Employers may provide employees with the benefit of permanent health insurance (PHI) during periods of long-term sickness or incapacity, usually through an insurance policy with a third-party insurer. The terms of a PHI policy describe circumstances under which employees can claim benefits.
These vary from the employee being unable to perform their normal occupation or carry out any occupation. Alternatively employees may only be entitled to receive benefits if they are "unable to work", which case law has defined as "continuous remunerative full-time work of a type which the employee could realistically be expected to do
In this case the employee benefitted from a PHI policy with his employer and then transferred to another employer under a TUPE transfer. As he transferred on his existing terms and conditions he remained entitled to benefit from the policy.
What was in dispute, on the wording of the policy, was whether the employee should benefit from the PHI policy while he could not return to his old job with his employer, rather than other suitable employment.
Mr Visram's employment contract included participation in a long-term disability benefits plan funded by an insurance policy. It provided that benefits would commence 26 weeks after the start of sickness absence and continue until the earlier date of his return to work, death or retirement.
To benefit an employee had to be a Disabled Member defined as an insured member who "is incapacitated by an illness or injury which prevents him from performing his own occupation". This was defined as "the essential duties required of the Insured Member in his occupation immediately prior to the commencement of the Deferred Period…".
Mr Visram went on sick leave and two months later his employment transferred to ICTS (UK) Limited under TUPE. He attempted returning to work on a part time basis but this was unsuccessful and he then remained on sick leave until he was dismissed.
After 26 weeks, having not received PHI benefits to which he thought he was entitled, he brought a grievance. As a result ICTS and the insurer agreed to pay him one year's benefits. He was then dismissed for capability.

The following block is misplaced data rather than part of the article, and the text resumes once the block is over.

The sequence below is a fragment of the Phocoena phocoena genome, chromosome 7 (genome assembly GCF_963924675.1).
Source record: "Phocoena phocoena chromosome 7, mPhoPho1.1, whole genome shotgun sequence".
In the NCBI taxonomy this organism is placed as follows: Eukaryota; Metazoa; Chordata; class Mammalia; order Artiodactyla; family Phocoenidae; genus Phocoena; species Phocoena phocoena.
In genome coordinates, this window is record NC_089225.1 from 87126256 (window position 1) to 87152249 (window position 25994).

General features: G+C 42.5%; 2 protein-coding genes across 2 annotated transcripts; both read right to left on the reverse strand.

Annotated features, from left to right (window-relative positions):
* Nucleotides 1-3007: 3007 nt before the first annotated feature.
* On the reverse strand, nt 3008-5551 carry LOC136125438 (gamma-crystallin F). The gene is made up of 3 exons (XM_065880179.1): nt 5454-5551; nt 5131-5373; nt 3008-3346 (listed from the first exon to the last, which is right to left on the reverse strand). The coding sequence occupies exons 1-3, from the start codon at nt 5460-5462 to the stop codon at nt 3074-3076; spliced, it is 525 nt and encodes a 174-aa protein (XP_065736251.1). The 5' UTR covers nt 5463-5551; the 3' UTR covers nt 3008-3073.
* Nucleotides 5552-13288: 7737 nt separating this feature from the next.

He brought successful claims for unfair dismissal and disability. The employment tribunal held that Mr Visram was contractually entitled to the PHI benefits until he returned to his old job at ICTS, death or retirement and awarded Mr Visram compensation on this basis.
The tribunal disagreed with ICTS that the benefit would cease when he could return to any full time suitable work, and appealed the decision on compensation.
The EAT dismissed the appeal. ICTS argued that "return to work" meant return to any suitable work Mr Visram could carry out, whether for ICTS or otherwise.
The EAT disagreed and agreed with the tribunal's interpretation of the PHI policy wording that the employee remained incapacitated why he was unable to carry out the duties of the job he had been carrying out when he became incapacitated
The PHI policy appeared quite clear on when the benefits would cease. However, practically, ICTS (as transferee) may have had difficulties negotiating the same terms with the PHI insurer as the transferor had agreed.
Impetus to defend the claims may have been driven by the potential cost of the claim due to the length of time over which Mr Visram could receive PHI payments. Employers should review the wording of PHI policies when they provide them to employees, and also on TUPE transfers.
They should clarify whether there are any actual or potential beneficiaries of such policies amongst transferring employees to ensure that they have a full picture before seeking to agree terms with the transferor's policy provider.